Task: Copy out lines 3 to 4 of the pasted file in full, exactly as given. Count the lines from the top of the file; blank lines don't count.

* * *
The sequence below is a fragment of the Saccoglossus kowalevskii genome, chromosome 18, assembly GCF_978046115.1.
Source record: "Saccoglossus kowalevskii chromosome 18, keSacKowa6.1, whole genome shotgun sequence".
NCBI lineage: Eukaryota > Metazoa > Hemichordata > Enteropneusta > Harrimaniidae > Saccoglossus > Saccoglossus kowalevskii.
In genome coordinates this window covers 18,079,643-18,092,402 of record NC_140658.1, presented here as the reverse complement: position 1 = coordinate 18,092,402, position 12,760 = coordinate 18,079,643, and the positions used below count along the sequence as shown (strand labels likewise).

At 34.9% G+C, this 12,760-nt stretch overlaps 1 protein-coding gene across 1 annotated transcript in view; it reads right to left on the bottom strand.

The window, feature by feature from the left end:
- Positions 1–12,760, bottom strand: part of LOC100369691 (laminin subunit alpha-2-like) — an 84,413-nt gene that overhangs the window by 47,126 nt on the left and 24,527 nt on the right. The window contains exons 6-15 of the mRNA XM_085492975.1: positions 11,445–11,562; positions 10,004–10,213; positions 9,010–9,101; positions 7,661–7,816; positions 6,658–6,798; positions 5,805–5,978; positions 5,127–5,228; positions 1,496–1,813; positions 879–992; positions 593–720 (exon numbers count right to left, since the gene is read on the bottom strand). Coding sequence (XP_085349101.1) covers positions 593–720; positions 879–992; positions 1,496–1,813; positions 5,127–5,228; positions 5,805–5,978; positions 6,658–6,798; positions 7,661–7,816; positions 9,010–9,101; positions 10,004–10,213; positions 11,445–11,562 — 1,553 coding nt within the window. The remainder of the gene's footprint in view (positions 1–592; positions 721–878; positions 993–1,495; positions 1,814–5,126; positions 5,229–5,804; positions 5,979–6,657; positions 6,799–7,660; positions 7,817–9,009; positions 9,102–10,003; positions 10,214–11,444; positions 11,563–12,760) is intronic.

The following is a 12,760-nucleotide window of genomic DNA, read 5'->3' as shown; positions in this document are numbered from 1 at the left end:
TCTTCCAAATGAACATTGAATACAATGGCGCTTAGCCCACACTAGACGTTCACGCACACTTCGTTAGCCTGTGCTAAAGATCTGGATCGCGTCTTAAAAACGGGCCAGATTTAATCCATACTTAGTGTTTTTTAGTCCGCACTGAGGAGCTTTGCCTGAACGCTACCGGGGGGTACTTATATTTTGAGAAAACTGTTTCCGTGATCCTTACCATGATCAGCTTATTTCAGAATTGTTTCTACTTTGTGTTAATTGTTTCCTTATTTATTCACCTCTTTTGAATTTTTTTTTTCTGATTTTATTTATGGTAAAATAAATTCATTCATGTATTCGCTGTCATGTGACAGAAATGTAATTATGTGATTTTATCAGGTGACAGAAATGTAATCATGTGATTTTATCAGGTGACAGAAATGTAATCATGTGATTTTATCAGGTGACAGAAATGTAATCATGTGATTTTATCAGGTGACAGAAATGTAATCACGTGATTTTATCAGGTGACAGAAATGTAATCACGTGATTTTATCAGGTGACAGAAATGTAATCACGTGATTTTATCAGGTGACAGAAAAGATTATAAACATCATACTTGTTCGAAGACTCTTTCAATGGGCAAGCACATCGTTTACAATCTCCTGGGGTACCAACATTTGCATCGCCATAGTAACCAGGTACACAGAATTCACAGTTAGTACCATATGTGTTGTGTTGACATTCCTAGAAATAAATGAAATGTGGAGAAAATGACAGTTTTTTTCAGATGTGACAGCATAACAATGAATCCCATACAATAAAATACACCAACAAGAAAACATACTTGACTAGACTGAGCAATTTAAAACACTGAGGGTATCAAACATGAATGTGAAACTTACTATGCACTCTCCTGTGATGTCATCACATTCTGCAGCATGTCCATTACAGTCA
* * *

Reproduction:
NCBI lineage: Eukaryota > Metazoa > Hemichordata > Enteropneusta > Harrimaniidae > Saccoglossus > Saccoglossus kowalevskii.
In genome coordinates this window covers 18,079,643-18,092,402 of record NC_140658.1, presented here as the reverse complement: position 1 = coordinate 18,092,402, position 12,760 = coordinate 18,079,643, and the positions used below count along the sequence as shown (strand labels likewise).